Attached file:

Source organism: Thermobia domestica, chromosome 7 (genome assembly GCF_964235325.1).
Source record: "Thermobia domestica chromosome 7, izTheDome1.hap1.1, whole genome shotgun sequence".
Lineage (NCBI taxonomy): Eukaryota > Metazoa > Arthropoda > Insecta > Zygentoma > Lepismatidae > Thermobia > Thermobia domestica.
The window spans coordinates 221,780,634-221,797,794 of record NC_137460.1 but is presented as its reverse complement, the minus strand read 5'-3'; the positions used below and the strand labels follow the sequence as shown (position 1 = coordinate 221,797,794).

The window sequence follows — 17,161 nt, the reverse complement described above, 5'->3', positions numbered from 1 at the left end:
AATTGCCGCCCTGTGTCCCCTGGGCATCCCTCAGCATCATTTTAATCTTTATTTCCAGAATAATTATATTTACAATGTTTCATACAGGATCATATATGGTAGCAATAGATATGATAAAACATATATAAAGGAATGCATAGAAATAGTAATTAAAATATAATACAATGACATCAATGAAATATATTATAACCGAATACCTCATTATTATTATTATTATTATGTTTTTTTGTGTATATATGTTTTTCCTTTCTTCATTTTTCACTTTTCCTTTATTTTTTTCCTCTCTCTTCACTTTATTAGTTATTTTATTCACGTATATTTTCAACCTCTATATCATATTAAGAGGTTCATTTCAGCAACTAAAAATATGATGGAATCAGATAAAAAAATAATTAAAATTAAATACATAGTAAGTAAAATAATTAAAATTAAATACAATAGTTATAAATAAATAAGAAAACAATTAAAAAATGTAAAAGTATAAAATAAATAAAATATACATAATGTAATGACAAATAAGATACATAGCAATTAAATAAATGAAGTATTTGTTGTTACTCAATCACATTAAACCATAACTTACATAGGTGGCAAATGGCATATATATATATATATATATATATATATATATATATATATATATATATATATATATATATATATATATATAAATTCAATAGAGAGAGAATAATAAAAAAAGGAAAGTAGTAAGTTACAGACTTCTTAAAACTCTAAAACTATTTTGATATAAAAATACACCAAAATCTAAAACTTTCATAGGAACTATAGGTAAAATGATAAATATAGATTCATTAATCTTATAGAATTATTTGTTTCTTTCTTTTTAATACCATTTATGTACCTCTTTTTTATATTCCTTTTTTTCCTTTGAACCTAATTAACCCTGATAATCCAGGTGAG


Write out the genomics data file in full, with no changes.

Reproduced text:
Source organism: Thermobia domestica, chromosome 7 (genome assembly GCF_964235325.1).
Source record: "Thermobia domestica chromosome 7, izTheDome1.hap1.1, whole genome shotgun sequence".
Lineage (NCBI taxonomy): Eukaryota > Metazoa > Arthropoda > Insecta > Zygentoma > Lepismatidae > Thermobia > Thermobia domestica.
The window spans coordinates 221,780,634-221,797,794 of record NC_137460.1 but is presented as its reverse complement, the minus strand read 5'-3'; the positions used below and the strand labels follow the sequence as shown (position 1 = coordinate 221,797,794).

The window sequence follows — 17,161 nt, the reverse complement described above, 5'->3', positions numbered from 1 at the left end:
AATTGCCGCCCTGTGTCCCCTGGGCATCCCTCAGCATCATTTTAATCTTTATTTCCAGAATAATTATATTTACAATGTTTCATACAGGATCATATATGGTAGCAATAGATATGATAAAACATATATAAAGGAATGCATAGAAATAGTAATTAAAATATAATACAATGACATCAATGAAATATATTATAACCGAATACCTCATTATTATTATTATTATTATGTTTTTTTGTGTATATATGTTTTTCCTTTCTTCATTTTTCACTTTTCCTTTATTTTTTTCCTCTCTCTTCACTTTATTAGTTATTTTATTCACGTATATTTTCAACCTCTATATCATATTAAGAGGTTCATTTCAGCAACTAAAAATATGATGGAATCAGATAAAAAAATAATTAAAATTAAATACATAGTAAGTAAAATAATTAAAATTAAATACAATAGTTATAAATAAATAAGAAAACAATTAAAAAATGTAAAAGTATAAAATAAATAAAATATACATAATGTAATGACAAATAAGATACATAGCAATTAAATAAATGAAGTATTTGTTGTTACTCAATCACATTAAACCATAACTTACATAGGTGGCAAATGGCATATATATATATATATATATATATATATATATATATATATATATATATATATATATATATATATATATATAAATTCAATAGAGAGAGAATAATAAAAAAAGGAAAGTAGTAAGTTACAGACTTCTTAAAACTCTAAAACTATTTTGATATAAAAATACACCAAAATCTAAAACTTTCATAGGAACTATAGGTAAAATGATAAATATAGATTCATTAATCTTATAGAATTATTTGTTTCTTTCTTTTTAATACCATTTATGTACCTCTTTTTTATATTCCTTTTTTTCCTTTGAACCTAATTAACCCTGATAATCCAGGTGAG